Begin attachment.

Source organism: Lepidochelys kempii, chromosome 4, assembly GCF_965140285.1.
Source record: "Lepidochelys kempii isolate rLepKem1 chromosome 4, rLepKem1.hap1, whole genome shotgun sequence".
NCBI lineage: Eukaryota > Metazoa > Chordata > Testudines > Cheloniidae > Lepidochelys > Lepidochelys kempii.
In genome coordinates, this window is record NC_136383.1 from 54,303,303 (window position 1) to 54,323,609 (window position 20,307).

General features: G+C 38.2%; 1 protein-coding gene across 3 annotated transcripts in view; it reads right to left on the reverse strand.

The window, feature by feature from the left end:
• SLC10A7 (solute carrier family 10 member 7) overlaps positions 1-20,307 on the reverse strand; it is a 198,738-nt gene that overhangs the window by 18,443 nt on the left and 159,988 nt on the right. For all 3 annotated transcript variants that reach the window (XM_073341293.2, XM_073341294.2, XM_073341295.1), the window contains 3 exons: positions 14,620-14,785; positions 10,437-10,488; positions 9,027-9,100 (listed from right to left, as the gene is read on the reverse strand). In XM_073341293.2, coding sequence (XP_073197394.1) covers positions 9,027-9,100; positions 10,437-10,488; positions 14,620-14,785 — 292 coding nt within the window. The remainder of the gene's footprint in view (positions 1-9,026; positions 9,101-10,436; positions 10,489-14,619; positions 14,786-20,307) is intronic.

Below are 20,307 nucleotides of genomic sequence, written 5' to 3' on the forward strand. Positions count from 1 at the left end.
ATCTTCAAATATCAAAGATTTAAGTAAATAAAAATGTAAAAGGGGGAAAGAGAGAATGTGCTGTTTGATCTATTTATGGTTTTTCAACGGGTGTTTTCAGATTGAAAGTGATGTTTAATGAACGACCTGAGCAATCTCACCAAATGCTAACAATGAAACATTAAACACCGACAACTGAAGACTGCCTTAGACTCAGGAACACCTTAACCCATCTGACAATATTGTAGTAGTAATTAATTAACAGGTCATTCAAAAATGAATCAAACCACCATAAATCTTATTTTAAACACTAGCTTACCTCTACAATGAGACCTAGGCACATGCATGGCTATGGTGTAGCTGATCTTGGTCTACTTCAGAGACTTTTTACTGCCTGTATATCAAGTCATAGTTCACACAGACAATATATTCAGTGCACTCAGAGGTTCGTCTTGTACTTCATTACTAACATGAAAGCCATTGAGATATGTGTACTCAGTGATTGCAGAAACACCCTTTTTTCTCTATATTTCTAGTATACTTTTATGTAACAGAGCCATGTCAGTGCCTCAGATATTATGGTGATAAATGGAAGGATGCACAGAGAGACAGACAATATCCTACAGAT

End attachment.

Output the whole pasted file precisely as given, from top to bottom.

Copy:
Source organism: Lepidochelys kempii, chromosome 4, assembly GCF_965140285.1.
Source record: "Lepidochelys kempii isolate rLepKem1 chromosome 4, rLepKem1.hap1, whole genome shotgun sequence".
NCBI lineage: Eukaryota > Metazoa > Chordata > Testudines > Cheloniidae > Lepidochelys > Lepidochelys kempii.
In genome coordinates, this window is record NC_136383.1 from 54,303,303 (window position 1) to 54,323,609 (window position 20,307).

General features: G+C 38.2%; 1 protein-coding gene across 3 annotated transcripts in view; it reads right to left on the reverse strand.

The window, feature by feature from the left end:
• SLC10A7 (solute carrier family 10 member 7) overlaps positions 1-20,307 on the reverse strand; it is a 198,738-nt gene that overhangs the window by 18,443 nt on the left and 159,988 nt on the right. For all 3 annotated transcript variants that reach the window (XM_073341293.2, XM_073341294.2, XM_073341295.1), the window contains 3 exons: positions 14,620-14,785; positions 10,437-10,488; positions 9,027-9,100 (listed from right to left, as the gene is read on the reverse strand). In XM_073341293.2, coding sequence (XP_073197394.1) covers positions 9,027-9,100; positions 10,437-10,488; positions 14,620-14,785 — 292 coding nt within the window. The remainder of the gene's footprint in view (positions 1-9,026; positions 9,101-10,436; positions 10,489-14,619; positions 14,786-20,307) is intronic.

Below are 20,307 nucleotides of genomic sequence, written 5' to 3' on the forward strand. Positions count from 1 at the left end.
ATCTTCAAATATCAAAGATTTAAGTAAATAAAAATGTAAAAGGGGGAAAGAGAGAATGTGCTGTTTGATCTATTTATGGTTTTTCAACGGGTGTTTTCAGATTGAAAGTGATGTTTAATGAACGACCTGAGCAATCTCACCAAATGCTAACAATGAAACATTAAACACCGACAACTGAAGACTGCCTTAGACTCAGGAACACCTTAACCCATCTGACAATATTGTAGTAGTAATTAATTAACAGGTCATTCAAAAATGAATCAAACCACCATAAATCTTATTTTAAACACTAGCTTACCTCTACAATGAGACCTAGGCACATGCATGGCTATGGTGTAGCTGATCTTGGTCTACTTCAGAGACTTTTTACTGCCTGTATATCAAGTCATAGTTCACACAGACAATATATTCAGTGCACTCAGAGGTTCGTCTTGTACTTCATTACTAACATGAAAGCCATTGAGATATGTGTACTCAGTGATTGCAGAAACACCCTTTTTTCTCTATATTTCTAGTATACTTTTATGTAACAGAGCCATGTCAGTGCCTCAGATATTATGGTGATAAATGGAAGGATGCACAGAGAGACAGACAATATCCTACAGAT